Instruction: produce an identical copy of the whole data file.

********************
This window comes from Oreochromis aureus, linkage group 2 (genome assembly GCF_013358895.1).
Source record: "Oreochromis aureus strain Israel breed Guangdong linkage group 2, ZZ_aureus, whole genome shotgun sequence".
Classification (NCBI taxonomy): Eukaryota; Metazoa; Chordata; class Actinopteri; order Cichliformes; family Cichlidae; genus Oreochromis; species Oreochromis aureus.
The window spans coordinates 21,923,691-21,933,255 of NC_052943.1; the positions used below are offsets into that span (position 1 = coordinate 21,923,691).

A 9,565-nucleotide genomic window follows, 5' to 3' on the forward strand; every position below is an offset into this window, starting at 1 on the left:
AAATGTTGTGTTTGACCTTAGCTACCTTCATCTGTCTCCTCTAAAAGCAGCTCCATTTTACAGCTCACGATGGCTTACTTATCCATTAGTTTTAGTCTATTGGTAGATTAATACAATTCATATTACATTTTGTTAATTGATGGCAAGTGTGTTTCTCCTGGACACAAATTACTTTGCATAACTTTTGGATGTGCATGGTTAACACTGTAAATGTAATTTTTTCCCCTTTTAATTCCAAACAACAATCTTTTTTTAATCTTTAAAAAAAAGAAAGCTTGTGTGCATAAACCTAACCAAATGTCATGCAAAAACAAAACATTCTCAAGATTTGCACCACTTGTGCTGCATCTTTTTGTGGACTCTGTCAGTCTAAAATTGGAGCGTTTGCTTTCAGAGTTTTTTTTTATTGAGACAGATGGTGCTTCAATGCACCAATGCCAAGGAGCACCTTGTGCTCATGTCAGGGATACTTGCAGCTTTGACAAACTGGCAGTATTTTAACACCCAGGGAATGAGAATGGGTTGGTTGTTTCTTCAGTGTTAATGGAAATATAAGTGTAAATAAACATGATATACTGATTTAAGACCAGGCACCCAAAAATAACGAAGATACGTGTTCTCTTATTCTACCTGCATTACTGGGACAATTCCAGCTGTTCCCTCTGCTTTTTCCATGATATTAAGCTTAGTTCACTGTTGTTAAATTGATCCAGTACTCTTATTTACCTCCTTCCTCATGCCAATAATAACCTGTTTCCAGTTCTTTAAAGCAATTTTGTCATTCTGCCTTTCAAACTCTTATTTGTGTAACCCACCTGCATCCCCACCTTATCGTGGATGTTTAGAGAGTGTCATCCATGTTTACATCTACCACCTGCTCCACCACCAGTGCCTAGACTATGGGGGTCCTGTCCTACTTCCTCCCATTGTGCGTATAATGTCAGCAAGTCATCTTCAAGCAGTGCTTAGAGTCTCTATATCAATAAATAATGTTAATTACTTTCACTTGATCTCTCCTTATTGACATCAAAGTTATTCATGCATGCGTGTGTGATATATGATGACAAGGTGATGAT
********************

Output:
This window comes from Oreochromis aureus, linkage group 2 (genome assembly GCF_013358895.1).
Source record: "Oreochromis aureus strain Israel breed Guangdong linkage group 2, ZZ_aureus, whole genome shotgun sequence".
Classification (NCBI taxonomy): Eukaryota; Metazoa; Chordata; class Actinopteri; order Cichliformes; family Cichlidae; genus Oreochromis; species Oreochromis aureus.
The window spans coordinates 21,923,691-21,933,255 of NC_052943.1; the positions used below are offsets into that span (position 1 = coordinate 21,923,691).

A 9,565-nucleotide genomic window follows, 5' to 3' on the forward strand; every position below is an offset into this window, starting at 1 on the left:
AAATGTTGTGTTTGACCTTAGCTACCTTCATCTGTCTCCTCTAAAAGCAGCTCCATTTTACAGCTCACGATGGCTTACTTATCCATTAGTTTTAGTCTATTGGTAGATTAATACAATTCATATTACATTTTGTTAATTGATGGCAAGTGTGTTTCTCCTGGACACAAATTACTTTGCATAACTTTTGGATGTGCATGGTTAACACTGTAAATGTAATTTTTTCCCCTTTTAATTCCAAACAACAATCTTTTTTTAATCTTTAAAAAAAAGAAAGCTTGTGTGCATAAACCTAACCAAATGTCATGCAAAAACAAAACATTCTCAAGATTTGCACCACTTGTGCTGCATCTTTTTGTGGACTCTGTCAGTCTAAAATTGGAGCGTTTGCTTTCAGAGTTTTTTTTTATTGAGACAGATGGTGCTTCAATGCACCAATGCCAAGGAGCACCTTGTGCTCATGTCAGGGATACTTGCAGCTTTGACAAACTGGCAGTATTTTAACACCCAGGGAATGAGAATGGGTTGGTTGTTTCTTCAGTGTTAATGGAAATATAAGTGTAAATAAACATGATATACTGATTTAAGACCAGGCACCCAAAAATAACGAAGATACGTGTTCTCTTATTCTACCTGCATTACTGGGACAATTCCAGCTGTTCCCTCTGCTTTTTCCATGATATTAAGCTTAGTTCACTGTTGTTAAATTGATCCAGTACTCTTATTTACCTCCTTCCTCATGCCAATAATAACCTGTTTCCAGTTCTTTAAAGCAATTTTGTCATTCTGCCTTTCAAACTCTTATTTGTGTAACCCACCTGCATCCCCACCTTATCGTGGATGTTTAGAGAGTGTCATCCATGTTTACATCTACCACCTGCTCCACCACCAGTGCCTAGACTATGGGGGTCCTGTCCTACTTCCTCCCATTGTGCGTATAATGTCAGCAAGTCATCTTCAAGCAGTGCTTAGAGTCTCTATATCAATAAATAATGTTAATTACTTTCACTTGATCTCTCCTTATTGACATCAAAGTTATTCATGCATGCGTGTGTGATATATGATGACAAGGTGATGAT